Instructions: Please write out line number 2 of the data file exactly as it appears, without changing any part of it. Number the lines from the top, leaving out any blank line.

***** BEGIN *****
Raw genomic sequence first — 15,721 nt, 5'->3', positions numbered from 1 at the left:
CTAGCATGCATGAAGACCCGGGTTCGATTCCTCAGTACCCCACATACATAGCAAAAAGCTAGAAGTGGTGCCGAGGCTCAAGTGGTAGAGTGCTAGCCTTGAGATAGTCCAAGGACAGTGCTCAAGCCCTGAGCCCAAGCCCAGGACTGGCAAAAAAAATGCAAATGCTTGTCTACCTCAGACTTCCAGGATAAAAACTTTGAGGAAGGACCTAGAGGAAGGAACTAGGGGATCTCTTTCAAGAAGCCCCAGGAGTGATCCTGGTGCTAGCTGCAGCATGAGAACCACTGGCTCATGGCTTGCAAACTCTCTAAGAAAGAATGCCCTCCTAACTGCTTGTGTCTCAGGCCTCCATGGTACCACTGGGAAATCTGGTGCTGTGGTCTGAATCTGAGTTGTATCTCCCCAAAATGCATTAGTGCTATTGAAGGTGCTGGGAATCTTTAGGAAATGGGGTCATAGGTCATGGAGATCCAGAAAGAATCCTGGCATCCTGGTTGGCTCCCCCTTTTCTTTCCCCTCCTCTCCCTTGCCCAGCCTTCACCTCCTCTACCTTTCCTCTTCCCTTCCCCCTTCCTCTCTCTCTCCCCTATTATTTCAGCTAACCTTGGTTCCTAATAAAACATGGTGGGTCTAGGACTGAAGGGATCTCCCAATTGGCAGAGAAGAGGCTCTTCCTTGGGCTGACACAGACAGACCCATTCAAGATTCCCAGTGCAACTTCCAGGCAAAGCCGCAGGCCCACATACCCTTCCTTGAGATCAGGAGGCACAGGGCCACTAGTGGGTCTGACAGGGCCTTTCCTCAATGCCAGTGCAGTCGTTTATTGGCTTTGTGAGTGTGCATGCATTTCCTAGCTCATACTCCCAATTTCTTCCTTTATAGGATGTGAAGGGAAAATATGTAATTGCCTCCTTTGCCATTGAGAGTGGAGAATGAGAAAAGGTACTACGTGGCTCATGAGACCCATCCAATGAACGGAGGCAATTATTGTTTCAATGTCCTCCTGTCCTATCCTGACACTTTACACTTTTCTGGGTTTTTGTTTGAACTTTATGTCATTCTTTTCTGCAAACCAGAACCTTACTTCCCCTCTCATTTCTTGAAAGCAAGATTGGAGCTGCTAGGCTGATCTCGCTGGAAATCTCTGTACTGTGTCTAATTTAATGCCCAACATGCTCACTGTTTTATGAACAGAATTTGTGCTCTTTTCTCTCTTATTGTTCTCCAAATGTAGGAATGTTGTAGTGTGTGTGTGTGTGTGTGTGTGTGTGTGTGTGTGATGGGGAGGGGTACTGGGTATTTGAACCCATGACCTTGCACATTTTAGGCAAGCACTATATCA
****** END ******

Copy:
CTAGCATGCATGAAGACCCGGGTTCGATTCCTCAGTACCCCACATACATAGCAAAAAGCTAGAAGTGGTGCCGAGGCTCAAGTGGTAGAGTGCTAGCCTTGAGATAGTCCAAGGACAGTGCTCAAGCCCTGAGCCCAAGCCCAGGACTGGCAAAAAAAATGCAAATGCTTGTCTACCTCAGACTTCCAGGATAAAAACTTTGAGGAAGGACCTAGAGGAAGGAACTAGGGGATCTCTTTCAAGAAGCCCCAGGAGTGATCCTGGTGCTAGCTGCAGCATGAGAACCACTGGCTCATGGCTTGCAAACTCTCTAAGAAAGAATGCCCTCCTAACTGCTTGTGTCTCAGGCCTCCATGGTACCACTGGGAAATCTGGTGCTGTGGTCTGAATCTGAGTTGTATCTCCCCAAAATGCATTAGTGCTATTGAAGGTGCTGGGAATCTTTAGGAAATGGGGTCATAGGTCATGGAGATCCAGAAAGAATCCTGGCATCCTGGTTGGCTCCCCCTTTTCTTTCCCCTCCTCTCCCTTGCCCAGCCTTCACCTCCTCTACCTTTCCTCTTCCCTTCCCCCTTCCTCTCTCTCTCCCCTATTATTTCAGCTAACCTTGGTTCCTAATAAAACATGGTGGGTCTAGGACTGAAGGGATCTCCCAATTGGCAGAGAAGAGGCTCTTCCTTGGGCTGACACAGACAGACCCATTCAAGATTCCCAGTGCAACTTCCAGGCAAAGCCGCAGGCCCACATACCCTTCCTTGAGATCAGGAGGCACAGGGCCACTAGTGGGTCTGACAGGGCCTTTCCTCAATGCCAGTGCAGTCGTTTATTGGCTTTGTGAGTGTGCATGCATTTCCTAGCTCATACTCCCAATTTCTTCCTTTATAGGATGTGAAGGGAAAATATGTAATTGCCTCCTTTGCCATTGAGAGTGGAGAATGAGAAAAGGTACTACGTGGCTCATGAGACCCATCCAATGAACGGAGGCAATTATTGTTTCAATGTCCTCCTGTCCTATCCTGACACTTTACACTTTTCTGGGTTTTTGTTTGAACTTTATGTCATTCTTTTCTGCAAACCAGAACCTTACTTCCCCTCTCATTTCTTGAAAGCAAGATTGGAGCTGCTAGGCTGATCTCGCTGGAAATCTCTGTACTGTGTCTAATTTAATGCCCAACATGCTCACTGTTTTATGAACAGAATTTGTGCTCTTTTCTCTCTTATTGTTCTCCAAATGTAGGAATGTTGTAGTGTGTGTGTGTGTGTGTGTGTGTGTGTGTGTGTGATGGGGAGGGGTACTGGGTATTTGAACCCATGACCTTGCACATTTTAGGCAAGCACTATATCA